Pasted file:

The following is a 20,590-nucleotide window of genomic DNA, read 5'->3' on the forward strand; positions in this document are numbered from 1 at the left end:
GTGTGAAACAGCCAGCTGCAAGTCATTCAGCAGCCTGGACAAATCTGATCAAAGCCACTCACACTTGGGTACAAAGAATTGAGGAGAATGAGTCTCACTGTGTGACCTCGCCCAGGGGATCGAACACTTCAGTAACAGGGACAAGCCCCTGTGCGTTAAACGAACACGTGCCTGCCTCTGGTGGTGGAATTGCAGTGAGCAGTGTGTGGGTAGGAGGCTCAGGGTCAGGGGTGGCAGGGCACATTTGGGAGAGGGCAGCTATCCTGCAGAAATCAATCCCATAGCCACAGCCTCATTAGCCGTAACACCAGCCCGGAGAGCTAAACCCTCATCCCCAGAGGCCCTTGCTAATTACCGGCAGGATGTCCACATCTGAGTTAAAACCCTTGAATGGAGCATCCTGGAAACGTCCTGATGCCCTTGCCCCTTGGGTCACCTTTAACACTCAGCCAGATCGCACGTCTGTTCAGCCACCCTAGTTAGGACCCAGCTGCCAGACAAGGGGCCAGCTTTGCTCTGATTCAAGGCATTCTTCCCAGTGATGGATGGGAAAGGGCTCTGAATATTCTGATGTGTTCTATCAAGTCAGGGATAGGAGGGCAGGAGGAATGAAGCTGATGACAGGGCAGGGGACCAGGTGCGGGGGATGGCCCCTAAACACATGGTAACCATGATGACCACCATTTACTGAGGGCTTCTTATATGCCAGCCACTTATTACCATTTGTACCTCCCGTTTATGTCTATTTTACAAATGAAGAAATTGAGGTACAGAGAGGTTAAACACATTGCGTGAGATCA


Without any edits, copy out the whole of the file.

The following is a 20,590-nucleotide window of genomic DNA, read 5'->3' on the forward strand; positions in this document are numbered from 1 at the left end:
GTGTGAAACAGCCAGCTGCAAGTCATTCAGCAGCCTGGACAAATCTGATCAAAGCCACTCACACTTGGGTACAAAGAATTGAGGAGAATGAGTCTCACTGTGTGACCTCGCCCAGGGGATCGAACACTTCAGTAACAGGGACAAGCCCCTGTGCGTTAAACGAACACGTGCCTGCCTCTGGTGGTGGAATTGCAGTGAGCAGTGTGTGGGTAGGAGGCTCAGGGTCAGGGGTGGCAGGGCACATTTGGGAGAGGGCAGCTATCCTGCAGAAATCAATCCCATAGCCACAGCCTCATTAGCCGTAACACCAGCCCGGAGAGCTAAACCCTCATCCCCAGAGGCCCTTGCTAATTACCGGCAGGATGTCCACATCTGAGTTAAAACCCTTGAATGGAGCATCCTGGAAACGTCCTGATGCCCTTGCCCCTTGGGTCACCTTTAACACTCAGCCAGATCGCACGTCTGTTCAGCCACCCTAGTTAGGACCCAGCTGCCAGACAAGGGGCCAGCTTTGCTCTGATTCAAGGCATTCTTCCCAGTGATGGATGGGAAAGGGCTCTGAATATTCTGATGTGTTCTATCAAGTCAGGGATAGGAGGGCAGGAGGAATGAAGCTGATGACAGGGCAGGGGACCAGGTGCGGGGGATGGCCCCTAAACACATGGTAACCATGATGACCACCATTTACTGAGGGCTTCTTATATGCCAGCCACTTATTACCATTTGTACCTCCCGTTTATGTCTATTTTACAAATGAAGAAATTGAGGTACAGAGAGGTTAAACACATTGCGTGAGATCA